NSA may have had access to European Central Bank emails

German government cancels Verizon contracts over concerns it was sharing data

Former National Security Agency contractor speaks to NBC News. Photograph: AP Photo/NBC News

Former National Security Agency contractor speaks to NBC News. Photograph: AP Photo/NBC News

 

New documents from National Security Agency whistleblower Edward Snowden suggest the US intelligence service has access to the email communications network of the European Central Bank (ECB) via the US telecommunications provider Verizon.

Last week the German federal government cancelled its contracts with the US company over concerns that it was passing on to the NSA so-called metadata: records of who contacted whom, when and from where.

Now the ECB is facing similar concerns that a Verizon subsidiary, its data communications provider since 2004, has supplied call data to the NSA.

The Süddeutsche Zeitung daily said Verizon Germany was contracted to provide internet access and “clean lines” – safe from hackers – for the central bank and its employees in the Frankfurt region. But an NSA document from April 2013, supposed to be kept secret until April 2038 but seen by the newspaper, obliges Verizon to pass on all metadata to the US intelligence service.

Alarmed German politicians have called on the ECB to follow Berlin’s lead and pull the plug on Verizon.

“It can’t be that the Bundestag and federal government take the necessary consequences and the ECB doesn’t,” said Sven Giegold, a German Green MEP. “If there’s a suspicion that a company co-operates closely with the intelligence services one should distance oneself.”

The ECB told the newspaper that it had a general suspicion of the security of digital infrastructure.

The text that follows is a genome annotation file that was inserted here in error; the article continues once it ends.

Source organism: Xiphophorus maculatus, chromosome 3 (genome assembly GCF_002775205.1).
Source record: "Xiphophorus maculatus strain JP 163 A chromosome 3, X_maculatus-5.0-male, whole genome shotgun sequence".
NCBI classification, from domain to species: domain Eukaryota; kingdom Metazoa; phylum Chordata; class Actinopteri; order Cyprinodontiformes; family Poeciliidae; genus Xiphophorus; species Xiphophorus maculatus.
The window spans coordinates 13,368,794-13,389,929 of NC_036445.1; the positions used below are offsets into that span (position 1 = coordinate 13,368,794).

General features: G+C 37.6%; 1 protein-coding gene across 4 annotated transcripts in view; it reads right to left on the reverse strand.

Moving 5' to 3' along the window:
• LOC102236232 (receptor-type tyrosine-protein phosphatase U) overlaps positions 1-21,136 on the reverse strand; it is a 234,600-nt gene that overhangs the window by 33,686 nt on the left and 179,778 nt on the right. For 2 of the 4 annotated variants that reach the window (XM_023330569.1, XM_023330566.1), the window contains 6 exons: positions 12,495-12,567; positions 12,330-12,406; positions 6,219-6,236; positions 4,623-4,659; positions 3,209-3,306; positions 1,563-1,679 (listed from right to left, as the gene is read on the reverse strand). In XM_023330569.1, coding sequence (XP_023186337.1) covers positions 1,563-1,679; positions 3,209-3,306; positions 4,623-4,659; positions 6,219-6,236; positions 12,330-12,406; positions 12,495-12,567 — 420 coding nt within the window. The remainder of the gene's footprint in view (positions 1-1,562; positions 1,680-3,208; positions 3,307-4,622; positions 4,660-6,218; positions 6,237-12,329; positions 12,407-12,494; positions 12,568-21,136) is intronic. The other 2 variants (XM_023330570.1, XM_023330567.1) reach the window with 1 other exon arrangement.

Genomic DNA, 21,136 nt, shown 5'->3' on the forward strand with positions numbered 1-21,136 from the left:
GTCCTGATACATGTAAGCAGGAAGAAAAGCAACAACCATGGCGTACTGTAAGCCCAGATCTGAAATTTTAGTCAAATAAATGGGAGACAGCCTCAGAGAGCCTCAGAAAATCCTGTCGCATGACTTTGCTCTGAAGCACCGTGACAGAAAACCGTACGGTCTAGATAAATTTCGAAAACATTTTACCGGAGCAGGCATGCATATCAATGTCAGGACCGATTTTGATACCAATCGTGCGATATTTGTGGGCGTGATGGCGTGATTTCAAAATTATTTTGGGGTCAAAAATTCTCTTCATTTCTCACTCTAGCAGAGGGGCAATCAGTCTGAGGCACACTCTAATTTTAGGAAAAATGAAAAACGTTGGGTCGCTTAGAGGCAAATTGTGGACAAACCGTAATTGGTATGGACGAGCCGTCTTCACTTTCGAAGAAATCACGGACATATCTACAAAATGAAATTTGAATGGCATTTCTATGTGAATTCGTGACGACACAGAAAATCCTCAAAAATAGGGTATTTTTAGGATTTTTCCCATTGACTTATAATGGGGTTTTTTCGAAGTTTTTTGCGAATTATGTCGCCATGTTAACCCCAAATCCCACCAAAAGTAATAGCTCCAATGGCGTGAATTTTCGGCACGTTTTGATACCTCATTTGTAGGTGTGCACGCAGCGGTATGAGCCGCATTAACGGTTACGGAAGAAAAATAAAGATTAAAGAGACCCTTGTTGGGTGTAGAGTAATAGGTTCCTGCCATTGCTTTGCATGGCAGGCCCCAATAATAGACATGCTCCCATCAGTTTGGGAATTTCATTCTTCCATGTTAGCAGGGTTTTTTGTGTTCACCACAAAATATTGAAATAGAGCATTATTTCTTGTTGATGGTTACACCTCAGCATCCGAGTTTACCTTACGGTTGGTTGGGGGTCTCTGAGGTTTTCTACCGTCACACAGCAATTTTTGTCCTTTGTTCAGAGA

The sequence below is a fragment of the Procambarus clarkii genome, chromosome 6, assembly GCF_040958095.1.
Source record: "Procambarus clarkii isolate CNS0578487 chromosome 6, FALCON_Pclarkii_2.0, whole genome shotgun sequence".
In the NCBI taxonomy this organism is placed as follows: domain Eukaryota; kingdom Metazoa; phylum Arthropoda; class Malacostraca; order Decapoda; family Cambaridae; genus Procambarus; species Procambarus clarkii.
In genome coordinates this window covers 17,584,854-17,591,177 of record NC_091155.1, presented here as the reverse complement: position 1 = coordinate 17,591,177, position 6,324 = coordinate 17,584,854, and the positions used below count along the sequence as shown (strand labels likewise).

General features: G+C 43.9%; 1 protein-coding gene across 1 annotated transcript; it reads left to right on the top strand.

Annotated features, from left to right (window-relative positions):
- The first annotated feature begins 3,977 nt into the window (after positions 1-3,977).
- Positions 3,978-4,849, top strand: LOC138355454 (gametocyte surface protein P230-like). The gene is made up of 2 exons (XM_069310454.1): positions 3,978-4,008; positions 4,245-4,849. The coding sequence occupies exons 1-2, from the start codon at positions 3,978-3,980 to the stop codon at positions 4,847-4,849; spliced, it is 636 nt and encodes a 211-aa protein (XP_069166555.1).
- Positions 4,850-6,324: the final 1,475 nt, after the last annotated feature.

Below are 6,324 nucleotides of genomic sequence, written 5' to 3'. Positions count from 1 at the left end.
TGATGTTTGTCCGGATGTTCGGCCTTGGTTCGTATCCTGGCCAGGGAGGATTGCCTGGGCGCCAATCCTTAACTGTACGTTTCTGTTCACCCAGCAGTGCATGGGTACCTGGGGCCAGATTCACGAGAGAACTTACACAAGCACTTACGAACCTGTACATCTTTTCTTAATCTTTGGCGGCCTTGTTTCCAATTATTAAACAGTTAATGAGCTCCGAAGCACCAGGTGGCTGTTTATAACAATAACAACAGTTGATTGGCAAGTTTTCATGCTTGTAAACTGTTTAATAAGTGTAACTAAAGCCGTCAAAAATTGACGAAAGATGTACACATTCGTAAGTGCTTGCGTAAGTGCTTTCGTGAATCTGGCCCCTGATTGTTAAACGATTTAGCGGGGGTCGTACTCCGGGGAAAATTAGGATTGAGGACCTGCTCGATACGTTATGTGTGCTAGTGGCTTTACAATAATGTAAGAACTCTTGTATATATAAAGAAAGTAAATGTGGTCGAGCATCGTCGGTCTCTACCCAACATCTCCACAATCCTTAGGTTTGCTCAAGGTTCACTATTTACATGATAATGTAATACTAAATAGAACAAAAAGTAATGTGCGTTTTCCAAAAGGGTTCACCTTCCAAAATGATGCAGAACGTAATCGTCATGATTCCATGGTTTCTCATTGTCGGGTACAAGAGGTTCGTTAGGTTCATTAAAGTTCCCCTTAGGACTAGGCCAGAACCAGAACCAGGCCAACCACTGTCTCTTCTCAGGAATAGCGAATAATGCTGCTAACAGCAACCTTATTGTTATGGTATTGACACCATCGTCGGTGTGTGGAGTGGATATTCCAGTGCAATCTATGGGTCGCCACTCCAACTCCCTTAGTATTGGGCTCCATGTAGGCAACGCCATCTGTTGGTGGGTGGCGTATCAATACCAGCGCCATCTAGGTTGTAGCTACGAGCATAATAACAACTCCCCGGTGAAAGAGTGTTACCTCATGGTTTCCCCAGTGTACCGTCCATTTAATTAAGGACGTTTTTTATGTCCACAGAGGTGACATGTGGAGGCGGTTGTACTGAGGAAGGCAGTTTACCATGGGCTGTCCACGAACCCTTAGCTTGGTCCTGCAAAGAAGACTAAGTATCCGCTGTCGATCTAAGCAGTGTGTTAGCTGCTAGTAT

“We assume that there are no secure means of communication in the internet and thus send no confidential documents through the internet,” it said in a statement.

Sensitive documents are either not emailed at all or sent only in an encrypted form.

The federal government in Berlin ended its contract with Verizon Germany after revelations that it was required to hand over to the NSA, on an “ongoing, daily” basis, information about government telephone calls – but was barred from publicly disclosing the request because of a court order.

Berlin announced a reorganisation of its information and communication systems using German provider Deutsche Telekom to provide an “increased level of security”.

Verizon’s data transfers to the NSA was the first revelation last year from the data cache gathered by the former US contractor Snowden. Subsequent revelations included documents that the US had tapped the mobile phone of Chancellor Angela Merkel.

That prompted a diplomatic spat between Berlin and Washington, with US officials promising not to spy on the German leader’s mobile calls in the future.

 

Merkel encryption cracked At the weekend, however, Bild tabloid claimed the NSA had already cracked the German leader’s new encrypted mobile phone – a Blackberry device containing an extra encryption chip by German manufacturer Secusmart.

The German company insists its technology is secure from “all known forms” of hacking. But, after an unnamed NSA official told Bild “the technical changes to the mobile phone haven’t hindered our work”, a Secusmart spokesman conceded that “guarantees” are always difficult”.

US intelligence spying on German communications is the focus of parliamentary hearings this week in Berlin.